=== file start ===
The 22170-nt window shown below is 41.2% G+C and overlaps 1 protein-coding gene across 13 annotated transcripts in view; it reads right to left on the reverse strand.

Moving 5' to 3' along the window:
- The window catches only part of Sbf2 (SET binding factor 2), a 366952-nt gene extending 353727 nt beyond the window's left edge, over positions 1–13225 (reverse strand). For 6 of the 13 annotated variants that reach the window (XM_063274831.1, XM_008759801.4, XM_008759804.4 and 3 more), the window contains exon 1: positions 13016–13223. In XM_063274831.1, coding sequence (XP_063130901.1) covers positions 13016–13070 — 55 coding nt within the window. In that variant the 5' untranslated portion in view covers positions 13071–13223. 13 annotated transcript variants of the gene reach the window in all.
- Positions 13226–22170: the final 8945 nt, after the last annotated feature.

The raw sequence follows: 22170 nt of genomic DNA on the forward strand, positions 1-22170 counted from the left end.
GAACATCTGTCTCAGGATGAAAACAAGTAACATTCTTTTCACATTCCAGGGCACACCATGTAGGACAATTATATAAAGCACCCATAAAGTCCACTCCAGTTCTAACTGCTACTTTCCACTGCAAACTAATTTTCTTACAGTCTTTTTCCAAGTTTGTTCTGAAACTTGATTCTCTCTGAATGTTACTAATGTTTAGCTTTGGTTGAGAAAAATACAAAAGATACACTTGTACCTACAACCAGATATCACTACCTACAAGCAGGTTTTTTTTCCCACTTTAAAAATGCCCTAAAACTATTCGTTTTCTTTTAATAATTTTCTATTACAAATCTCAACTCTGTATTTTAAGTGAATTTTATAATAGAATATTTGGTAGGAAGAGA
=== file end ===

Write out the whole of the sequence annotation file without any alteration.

The 22170-nt window shown below is 41.2% G+C and overlaps 1 protein-coding gene across 13 annotated transcripts in view; it reads right to left on the reverse strand.

Moving 5' to 3' along the window:
- The window catches only part of Sbf2 (SET binding factor 2), a 366952-nt gene extending 353727 nt beyond the window's left edge, over positions 1–13225 (reverse strand). For 6 of the 13 annotated variants that reach the window (XM_063274831.1, XM_008759801.4, XM_008759804.4 and 3 more), the window contains exon 1: positions 13016–13223. In XM_063274831.1, coding sequence (XP_063130901.1) covers positions 13016–13070 — 55 coding nt within the window. In that variant the 5' untranslated portion in view covers positions 13071–13223. 13 annotated transcript variants of the gene reach the window in all.
- Positions 13226–22170: the final 8945 nt, after the last annotated feature.

The raw sequence follows: 22170 nt of genomic DNA on the forward strand, positions 1-22170 counted from the left end.
GAACATCTGTCTCAGGATGAAAACAAGTAACATTCTTTTCACATTCCAGGGCACACCATGTAGGACAATTATATAAAGCACCCATAAAGTCCACTCCAGTTCTAACTGCTACTTTCCACTGCAAACTAATTTTCTTACAGTCTTTTTCCAAGTTTGTTCTGAAACTTGATTCTCTCTGAATGTTACTAATGTTTAGCTTTGGTTGAGAAAAATACAAAAGATACACTTGTACCTACAACCAGATATCACTACCTACAAGCAGGTTTTTTTTCCCACTTTAAAAATGCCCTAAAACTATTCGTTTTCTTTTAATAATTTTCTATTACAAATCTCAACTCTGTATTTTAAGTGAATTTTATAATAGAATATTTGGTAGGAAGAGA